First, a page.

Atif MalikCiti — Analyst

I understand. And then on the power devices, silicon carbide, and I understand you’re growing from a small base and the multiple million dollar order on inverter side. How strategic is this business to Qorvo? How are you investing your R&D dollars towards this business? And could this be a 10% type business maybe in a couple of years?

Grant BrownSenior Vice President and Chief Financial Officer

Yeah, we think it’s a very strategic investment for Qorvo, right? It’s similar to a lot of the other compound work we do. We have a differentiated solution with our JFET technology. We have a lot of customer demand. And in terms of the investment there, I think it’s well placed. We do expect to grow significantly. And as you’ll see in the 10- K, we will be paying a contingent payment to the shareholders of United Silicon Carbide, which reflects a lot of success in that business that we’ve seen since we’ve taken it over.

Operator

The next question comes from Harlan Sur with JPMorgan. Please proceed.

Harlan SurJPMorgan — Analyst

Hi, good afternoon, thanks for taking my question. You guys are set to ramp into new smartphone models across your customers in the second half of this year. I appreciate the new and higher content gains. How are the pricing trends on like-for-like components on these new model ramps either versus prior generation or on a year-over-year basis?

Dave FullwoodSenior Vice President, Sales and Marketing

Yeah. I don’t think we can comment on a like-for-like. I mean, every generation, there’s always new challenges to solve. And so, we’re just excited about the content gains that we have. As Bob mentioned, in some cases, that’s new content, in some cases, it’s share gain. And that’s probably true as you look across the customer base, similar story plays out.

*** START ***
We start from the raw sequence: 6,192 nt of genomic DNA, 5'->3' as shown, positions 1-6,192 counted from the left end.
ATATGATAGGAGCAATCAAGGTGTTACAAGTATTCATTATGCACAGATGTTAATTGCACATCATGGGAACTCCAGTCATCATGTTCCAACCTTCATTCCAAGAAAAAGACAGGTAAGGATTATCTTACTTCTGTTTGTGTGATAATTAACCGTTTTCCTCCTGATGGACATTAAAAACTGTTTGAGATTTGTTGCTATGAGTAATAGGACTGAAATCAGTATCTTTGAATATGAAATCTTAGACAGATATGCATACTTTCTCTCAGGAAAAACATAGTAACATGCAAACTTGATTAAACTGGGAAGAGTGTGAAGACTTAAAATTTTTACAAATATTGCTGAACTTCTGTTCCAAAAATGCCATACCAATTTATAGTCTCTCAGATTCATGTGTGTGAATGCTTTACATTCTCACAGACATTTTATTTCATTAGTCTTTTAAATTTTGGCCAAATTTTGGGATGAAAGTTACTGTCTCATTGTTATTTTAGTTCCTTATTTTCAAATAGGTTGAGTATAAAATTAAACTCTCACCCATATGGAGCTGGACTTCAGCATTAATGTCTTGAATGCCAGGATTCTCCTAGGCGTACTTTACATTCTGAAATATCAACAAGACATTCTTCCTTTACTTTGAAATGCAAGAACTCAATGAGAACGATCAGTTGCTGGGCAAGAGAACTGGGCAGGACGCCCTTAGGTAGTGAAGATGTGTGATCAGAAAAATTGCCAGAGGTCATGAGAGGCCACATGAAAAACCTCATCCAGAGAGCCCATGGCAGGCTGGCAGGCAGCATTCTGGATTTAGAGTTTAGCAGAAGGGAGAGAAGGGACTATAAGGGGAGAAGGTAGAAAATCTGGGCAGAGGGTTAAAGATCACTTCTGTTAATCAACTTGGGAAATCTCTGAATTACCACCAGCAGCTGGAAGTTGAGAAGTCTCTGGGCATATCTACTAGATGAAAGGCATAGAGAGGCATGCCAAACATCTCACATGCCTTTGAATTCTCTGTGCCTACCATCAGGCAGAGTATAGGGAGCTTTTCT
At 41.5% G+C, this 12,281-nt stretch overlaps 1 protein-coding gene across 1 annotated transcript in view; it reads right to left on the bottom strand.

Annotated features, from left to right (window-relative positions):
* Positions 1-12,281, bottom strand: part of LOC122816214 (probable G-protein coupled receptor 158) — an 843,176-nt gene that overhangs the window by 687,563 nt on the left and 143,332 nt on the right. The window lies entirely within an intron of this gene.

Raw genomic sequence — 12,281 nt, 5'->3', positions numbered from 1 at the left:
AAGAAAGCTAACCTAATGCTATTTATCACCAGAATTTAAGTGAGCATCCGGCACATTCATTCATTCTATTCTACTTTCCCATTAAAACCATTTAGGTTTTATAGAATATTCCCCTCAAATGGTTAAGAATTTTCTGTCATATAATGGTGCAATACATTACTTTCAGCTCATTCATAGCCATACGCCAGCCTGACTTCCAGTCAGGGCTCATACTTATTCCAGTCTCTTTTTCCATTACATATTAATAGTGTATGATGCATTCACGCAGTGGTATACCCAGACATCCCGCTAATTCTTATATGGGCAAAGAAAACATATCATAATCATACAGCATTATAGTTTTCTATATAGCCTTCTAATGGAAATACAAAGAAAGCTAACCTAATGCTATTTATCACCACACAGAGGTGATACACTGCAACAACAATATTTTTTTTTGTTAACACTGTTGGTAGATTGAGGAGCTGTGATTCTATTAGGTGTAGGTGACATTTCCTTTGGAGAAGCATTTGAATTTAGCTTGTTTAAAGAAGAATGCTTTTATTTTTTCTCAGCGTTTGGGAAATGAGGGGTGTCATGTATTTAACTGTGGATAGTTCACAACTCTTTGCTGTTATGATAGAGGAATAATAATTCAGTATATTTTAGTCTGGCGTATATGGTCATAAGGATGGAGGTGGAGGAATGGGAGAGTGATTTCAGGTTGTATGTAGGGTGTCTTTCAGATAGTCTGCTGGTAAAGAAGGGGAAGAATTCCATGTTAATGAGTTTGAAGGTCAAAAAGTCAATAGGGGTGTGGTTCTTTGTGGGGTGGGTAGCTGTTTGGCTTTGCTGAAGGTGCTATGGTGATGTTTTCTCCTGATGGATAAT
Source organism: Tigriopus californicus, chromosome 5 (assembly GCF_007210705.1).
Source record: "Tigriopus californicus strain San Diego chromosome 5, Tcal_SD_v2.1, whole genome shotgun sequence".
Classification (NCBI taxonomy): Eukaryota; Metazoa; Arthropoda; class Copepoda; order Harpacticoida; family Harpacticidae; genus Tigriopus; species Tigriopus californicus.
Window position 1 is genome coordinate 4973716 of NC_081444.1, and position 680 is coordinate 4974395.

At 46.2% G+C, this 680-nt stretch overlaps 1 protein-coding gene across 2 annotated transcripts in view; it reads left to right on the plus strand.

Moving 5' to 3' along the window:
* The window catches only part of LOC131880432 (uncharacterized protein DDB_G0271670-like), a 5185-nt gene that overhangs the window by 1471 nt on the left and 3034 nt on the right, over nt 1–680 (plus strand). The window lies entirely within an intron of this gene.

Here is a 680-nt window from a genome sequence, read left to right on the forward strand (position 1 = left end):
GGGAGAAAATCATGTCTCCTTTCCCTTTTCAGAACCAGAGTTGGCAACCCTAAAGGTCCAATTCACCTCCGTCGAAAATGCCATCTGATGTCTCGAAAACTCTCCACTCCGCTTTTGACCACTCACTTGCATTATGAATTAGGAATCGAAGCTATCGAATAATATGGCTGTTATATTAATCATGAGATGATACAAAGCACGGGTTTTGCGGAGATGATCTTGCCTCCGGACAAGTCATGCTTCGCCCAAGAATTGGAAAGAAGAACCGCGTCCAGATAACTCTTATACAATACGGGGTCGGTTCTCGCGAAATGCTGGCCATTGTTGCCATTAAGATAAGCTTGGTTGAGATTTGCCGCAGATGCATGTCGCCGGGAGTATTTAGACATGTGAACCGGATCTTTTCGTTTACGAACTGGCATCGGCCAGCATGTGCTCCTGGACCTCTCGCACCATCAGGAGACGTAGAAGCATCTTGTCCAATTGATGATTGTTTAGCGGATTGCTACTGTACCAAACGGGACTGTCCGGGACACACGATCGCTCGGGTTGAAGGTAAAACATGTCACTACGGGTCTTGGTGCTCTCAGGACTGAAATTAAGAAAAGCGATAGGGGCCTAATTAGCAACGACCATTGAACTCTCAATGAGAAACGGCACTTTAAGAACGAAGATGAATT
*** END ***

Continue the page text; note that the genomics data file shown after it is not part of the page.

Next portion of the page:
Harlan SurJPMorgan — Analyst

Okay, perfect. I believe it’s spread across both, your HPA and Connectivity segments, but wanted to get your views on the broadband access markets, cable, fiber-to-thehome. On the infrastructure side, where are we in the DOCSIS 3.1 upgrade cycle? Seeing lots of activity on DOCSIS 4.0. On the gateway side, hearing Wi-Fi 7 home gateways may be starting next year. So, the team has multiple tailwinds here. What is the team’s sense on timing? And then more near term, like what’s the state of the access market’s demand wise? And are you guys also burning through excess inventories here?

Dave FullwoodSenior Vice President, Sales and Marketing

Yeah, I think the timing of what you said, I think that’s pretty consistent with what we’re seeing, and we do see a lot of new design activity in the newer standards, and we’re very well positioned there with our technology. And to your point, we do see some inventory challenges there as well that we’re working through. So, we think that’s relatively near term, but there will be a little bit of challenge there to get through in that business.

Operator

Thank you. At this time, I would like to turn the call-back over to management for closing comments.

Robert BruggeworthChief Executive Officer

We want to thank everyone for joining us today. We appreciate your time. We look forward to meeting with you at upcoming investor conferences. I hope you have a good night. Thank you.

Operator

[Operator Closing Remarks]